There is a group photo of eight individuals, who are the interns, their family members and job coaches. It is a very ethnically diverse group of two men and six women. One of the young women is in a wheelchair.
Summer interns at the TN Dept. of Economic and Community Development, Peach Chinratanalab and Brittenee Whitelow, are pictured with their family members, job coaches and ECD staff, including Ann Thompson (author of this article) and Chief Operating Officer Ted Townsend

Q & A with Interns Brittenee and Peach

Question: What was your favorite part of your internship at TNECD?

Brittenee: “I liked meeting new people and Governor Bill Haslam! I really liked helping people with their work and being part of a team.”

Peach: “My favorite part of the internship was getting to know all the people.”

Question: What projects did you most enjoy working on?

Brittenee: “My final presentation was fun. I did my research on other programs that work with people with disabilities in Tennessee, and I also learned fun skills about working in an office. I came up with an idea for an iPhone app to scan students’ applications, and my boss really liked it.”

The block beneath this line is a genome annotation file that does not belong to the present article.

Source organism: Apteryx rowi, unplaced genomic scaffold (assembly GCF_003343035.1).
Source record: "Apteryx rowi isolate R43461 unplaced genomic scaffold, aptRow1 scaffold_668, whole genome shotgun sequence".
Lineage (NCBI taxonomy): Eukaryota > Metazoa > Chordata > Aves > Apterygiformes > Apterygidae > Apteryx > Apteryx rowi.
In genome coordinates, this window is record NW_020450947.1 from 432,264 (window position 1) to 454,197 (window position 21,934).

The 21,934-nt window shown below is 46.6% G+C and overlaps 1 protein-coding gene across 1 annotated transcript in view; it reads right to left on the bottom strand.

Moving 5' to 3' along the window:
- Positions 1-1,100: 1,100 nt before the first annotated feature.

Peach: “I enjoyed doing the Chamber of Commerce website project and doing the website links. Project 2 was the hardest – it involved putting all the website links on a Google spreadsheet. Also, the presentation I did at the end of the TNECD internship was pretty fun. It was all about transportation for people with disabilities. It covered things like Uber, Lyft and Music City Taxi.”

Question: How do you think this experience helped you be better prepared for employment?

Brittenee: “I learned that I need to be more independent and have to stick to my schedule. I also learned how important it is to dress professionally and to speak with my boss and write professionally in emails that I send.”

Peach: “I've been interested in office work since I was 14 or about that age - I've always admired office work.”

Question: Why do you think internships are important?

Brittenee: “Internships are important as practice for a job in life. I liked being able to practice my skills in the TNECD before I graduate into a different job. I learned a lot from my boss and now I feel more prepared for a job when I graduate from IDEAL in May.”

Peach: “Internships are important for people, no matter if they are people with disabilities or not, to give people the opportunity to see if this is a job they want to do. I think we should encourage more people with disabilities to get jobs.”